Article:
Wednesday, October 3, 2012

The Texas Chainsaw Massacre

The Texas Chain Saw Massacre; horror, USA, 1974; D: Tobe Hooper, S: Marilyn Burns, Paul A. Partain, Edwin Neal, Jim Siedow, Gunnar Hansen

Texas. Sally, her wheelchair bound brother Franklin, Pam, Kirk and Jerry travel through Texas in a van, the place where their grandfather once lived. They pick up a hitchhiker, a former butcher in a cattle slaughterhouse, but throw him out when he attacks Franklin with a razor. The five friends are low on fuel, so they stop at an isolated house. One by one, they are slaughtered by a butcher with a mask, 'Leatherface', until only Sally is left. She is suppose to be killed, too, by a meat obsessed grandfather, but manages to escape and flee in a car that stopped on the road.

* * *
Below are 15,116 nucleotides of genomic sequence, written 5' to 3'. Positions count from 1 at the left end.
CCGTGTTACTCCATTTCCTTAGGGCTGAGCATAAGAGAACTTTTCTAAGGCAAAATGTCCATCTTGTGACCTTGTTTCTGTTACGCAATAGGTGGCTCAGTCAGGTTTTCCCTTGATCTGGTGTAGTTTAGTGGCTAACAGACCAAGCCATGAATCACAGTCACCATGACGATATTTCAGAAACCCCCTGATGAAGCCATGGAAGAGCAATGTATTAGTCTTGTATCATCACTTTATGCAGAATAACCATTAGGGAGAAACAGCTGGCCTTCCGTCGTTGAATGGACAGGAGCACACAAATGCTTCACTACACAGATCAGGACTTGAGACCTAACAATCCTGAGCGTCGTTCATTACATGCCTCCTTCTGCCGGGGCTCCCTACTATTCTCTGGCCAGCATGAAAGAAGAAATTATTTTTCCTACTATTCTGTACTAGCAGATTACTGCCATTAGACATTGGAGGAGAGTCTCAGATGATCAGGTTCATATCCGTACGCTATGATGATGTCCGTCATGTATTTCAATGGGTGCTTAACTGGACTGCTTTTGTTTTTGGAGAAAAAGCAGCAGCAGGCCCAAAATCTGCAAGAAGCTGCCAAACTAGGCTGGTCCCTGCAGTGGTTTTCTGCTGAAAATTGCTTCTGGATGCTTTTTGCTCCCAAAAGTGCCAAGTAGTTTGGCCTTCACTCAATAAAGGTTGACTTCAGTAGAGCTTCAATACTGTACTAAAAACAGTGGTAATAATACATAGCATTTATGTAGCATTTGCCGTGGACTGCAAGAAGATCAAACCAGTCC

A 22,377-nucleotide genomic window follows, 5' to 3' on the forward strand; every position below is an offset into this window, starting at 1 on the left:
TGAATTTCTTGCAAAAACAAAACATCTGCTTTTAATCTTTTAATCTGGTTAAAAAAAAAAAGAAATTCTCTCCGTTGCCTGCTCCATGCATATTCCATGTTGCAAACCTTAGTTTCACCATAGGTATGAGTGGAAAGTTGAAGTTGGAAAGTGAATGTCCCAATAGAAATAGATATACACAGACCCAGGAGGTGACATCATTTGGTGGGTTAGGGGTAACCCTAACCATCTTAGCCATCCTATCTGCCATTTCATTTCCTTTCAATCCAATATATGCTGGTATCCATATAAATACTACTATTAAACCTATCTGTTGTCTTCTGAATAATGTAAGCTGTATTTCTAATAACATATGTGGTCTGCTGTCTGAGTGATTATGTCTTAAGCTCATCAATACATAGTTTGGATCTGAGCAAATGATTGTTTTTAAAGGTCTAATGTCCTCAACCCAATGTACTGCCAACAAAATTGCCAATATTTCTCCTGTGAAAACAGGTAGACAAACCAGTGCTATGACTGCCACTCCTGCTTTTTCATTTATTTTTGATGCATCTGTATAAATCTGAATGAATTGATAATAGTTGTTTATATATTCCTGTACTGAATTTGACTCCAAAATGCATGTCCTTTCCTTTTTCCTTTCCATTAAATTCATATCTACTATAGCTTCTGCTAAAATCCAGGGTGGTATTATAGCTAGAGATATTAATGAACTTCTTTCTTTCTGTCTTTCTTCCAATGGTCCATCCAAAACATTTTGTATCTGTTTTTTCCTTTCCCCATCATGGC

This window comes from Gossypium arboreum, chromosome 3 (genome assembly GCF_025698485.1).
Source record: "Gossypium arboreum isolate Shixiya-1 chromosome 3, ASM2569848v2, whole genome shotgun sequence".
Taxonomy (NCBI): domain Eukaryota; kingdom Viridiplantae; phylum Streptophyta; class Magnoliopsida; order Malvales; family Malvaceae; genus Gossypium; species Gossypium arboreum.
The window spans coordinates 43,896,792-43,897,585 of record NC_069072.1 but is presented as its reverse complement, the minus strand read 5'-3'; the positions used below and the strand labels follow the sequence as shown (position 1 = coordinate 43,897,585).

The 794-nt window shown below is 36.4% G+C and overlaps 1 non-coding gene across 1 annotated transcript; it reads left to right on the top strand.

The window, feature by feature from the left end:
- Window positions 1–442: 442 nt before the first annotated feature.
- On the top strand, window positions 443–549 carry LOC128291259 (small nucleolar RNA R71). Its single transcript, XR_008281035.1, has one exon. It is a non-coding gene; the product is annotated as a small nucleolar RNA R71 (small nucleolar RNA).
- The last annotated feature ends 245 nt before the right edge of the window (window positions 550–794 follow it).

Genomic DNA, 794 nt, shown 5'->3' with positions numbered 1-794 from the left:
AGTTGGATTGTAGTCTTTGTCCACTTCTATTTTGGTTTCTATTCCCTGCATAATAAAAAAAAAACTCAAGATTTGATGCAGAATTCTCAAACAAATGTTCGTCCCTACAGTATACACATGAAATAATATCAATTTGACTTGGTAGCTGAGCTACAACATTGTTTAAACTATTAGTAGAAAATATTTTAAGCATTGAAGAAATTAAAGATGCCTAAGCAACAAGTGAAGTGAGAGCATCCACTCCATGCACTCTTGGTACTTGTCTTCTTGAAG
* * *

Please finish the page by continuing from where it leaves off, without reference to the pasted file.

Despite its cult reputation as one of the first slasher horror films that broke some taboo elements, "The Texas Chainsaw Massacre" is garbage. Its suspense is based too much on cheap scares, banal sadistic violence and trash, failing to become one of those rare sophisticated horrors. It is pure gore, and little more, but that little more is actually the most interesting feature of it: namely, the most fascinating ingredient is the vegetarian subtext since the killer and his assistant are former butchers in a cattle slaughterhouse, implying how their routine of killing thousands of cows somehow spread into their normal life, i. e. they cannot imagine living any other way than killing, even humans. In one scene Sally is even observing sausages made presumably out of human meat, whereas during the (infamous - and overstretched!) dinner sequence she is begging the family who wants to eat her to spare her life, but they are entirely numb, parallelling the often ignored horror of an animal sensing its death in slaughterhouses, and the consumers entirely numb to their plight. Such a disruption of natural human order gave the film shock, even though its satirical and subversive potentials were not exploited enough. Despite limited budget, this independent film is surprisingly well crafted from a technical point-of-view, with two visually pleasant scenes some 31 minutes into the film, whereas a couple of scary scenes are at least slightly more imaginative than the rest, like the long night sequence where Sally is running from 'Leatherface' through the bushes, while he is using the chainsaw to remove branches in his way.


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